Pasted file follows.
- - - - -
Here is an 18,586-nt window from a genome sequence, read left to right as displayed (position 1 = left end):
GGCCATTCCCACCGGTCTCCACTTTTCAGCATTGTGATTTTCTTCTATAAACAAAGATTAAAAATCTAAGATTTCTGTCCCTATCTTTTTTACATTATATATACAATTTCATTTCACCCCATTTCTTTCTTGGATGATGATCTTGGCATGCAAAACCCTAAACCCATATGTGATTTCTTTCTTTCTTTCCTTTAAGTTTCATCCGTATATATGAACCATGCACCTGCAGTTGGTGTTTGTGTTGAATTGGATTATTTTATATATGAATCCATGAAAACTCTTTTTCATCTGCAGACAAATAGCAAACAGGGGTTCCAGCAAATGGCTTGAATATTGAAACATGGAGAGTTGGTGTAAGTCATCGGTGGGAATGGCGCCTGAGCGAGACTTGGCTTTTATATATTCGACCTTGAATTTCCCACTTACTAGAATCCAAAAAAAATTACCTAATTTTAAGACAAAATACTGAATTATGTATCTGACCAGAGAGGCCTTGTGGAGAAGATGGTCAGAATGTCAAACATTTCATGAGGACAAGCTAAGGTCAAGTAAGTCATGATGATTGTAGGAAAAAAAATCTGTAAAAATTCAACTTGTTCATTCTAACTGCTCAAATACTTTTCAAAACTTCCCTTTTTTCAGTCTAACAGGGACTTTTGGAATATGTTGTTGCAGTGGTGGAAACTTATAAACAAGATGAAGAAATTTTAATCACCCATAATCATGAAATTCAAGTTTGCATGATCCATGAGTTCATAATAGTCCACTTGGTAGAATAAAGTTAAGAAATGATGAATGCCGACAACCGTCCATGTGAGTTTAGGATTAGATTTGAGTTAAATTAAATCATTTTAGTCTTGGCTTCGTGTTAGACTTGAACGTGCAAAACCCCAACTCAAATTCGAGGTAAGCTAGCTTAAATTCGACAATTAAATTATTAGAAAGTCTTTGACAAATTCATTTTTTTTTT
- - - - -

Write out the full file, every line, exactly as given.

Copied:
Here is an 18,586-nt window from a genome sequence, read left to right as displayed (position 1 = left end):
GGCCATTCCCACCGGTCTCCACTTTTCAGCATTGTGATTTTCTTCTATAAACAAAGATTAAAAATCTAAGATTTCTGTCCCTATCTTTTTTACATTATATATACAATTTCATTTCACCCCATTTCTTTCTTGGATGATGATCTTGGCATGCAAAACCCTAAACCCATATGTGATTTCTTTCTTTCTTTCCTTTAAGTTTCATCCGTATATATGAACCATGCACCTGCAGTTGGTGTTTGTGTTGAATTGGATTATTTTATATATGAATCCATGAAAACTCTTTTTCATCTGCAGACAAATAGCAAACAGGGGTTCCAGCAAATGGCTTGAATATTGAAACATGGAGAGTTGGTGTAAGTCATCGGTGGGAATGGCGCCTGAGCGAGACTTGGCTTTTATATATTCGACCTTGAATTTCCCACTTACTAGAATCCAAAAAAAATTACCTAATTTTAAGACAAAATACTGAATTATGTATCTGACCAGAGAGGCCTTGTGGAGAAGATGGTCAGAATGTCAAACATTTCATGAGGACAAGCTAAGGTCAAGTAAGTCATGATGATTGTAGGAAAAAAAATCTGTAAAAATTCAACTTGTTCATTCTAACTGCTCAAATACTTTTCAAAACTTCCCTTTTTTCAGTCTAACAGGGACTTTTGGAATATGTTGTTGCAGTGGTGGAAACTTATAAACAAGATGAAGAAATTTTAATCACCCATAATCATGAAATTCAAGTTTGCATGATCCATGAGTTCATAATAGTCCACTTGGTAGAATAAAGTTAAGAAATGATGAATGCCGACAACCGTCCATGTGAGTTTAGGATTAGATTTGAGTTAAATTAAATCATTTTAGTCTTGGCTTCGTGTTAGACTTGAACGTGCAAAACCCCAACTCAAATTCGAGGTAAGCTAGCTTAAATTCGACAATTAAATTATTAGAAAGTCTTTGACAAATTCATTTTTTTTTT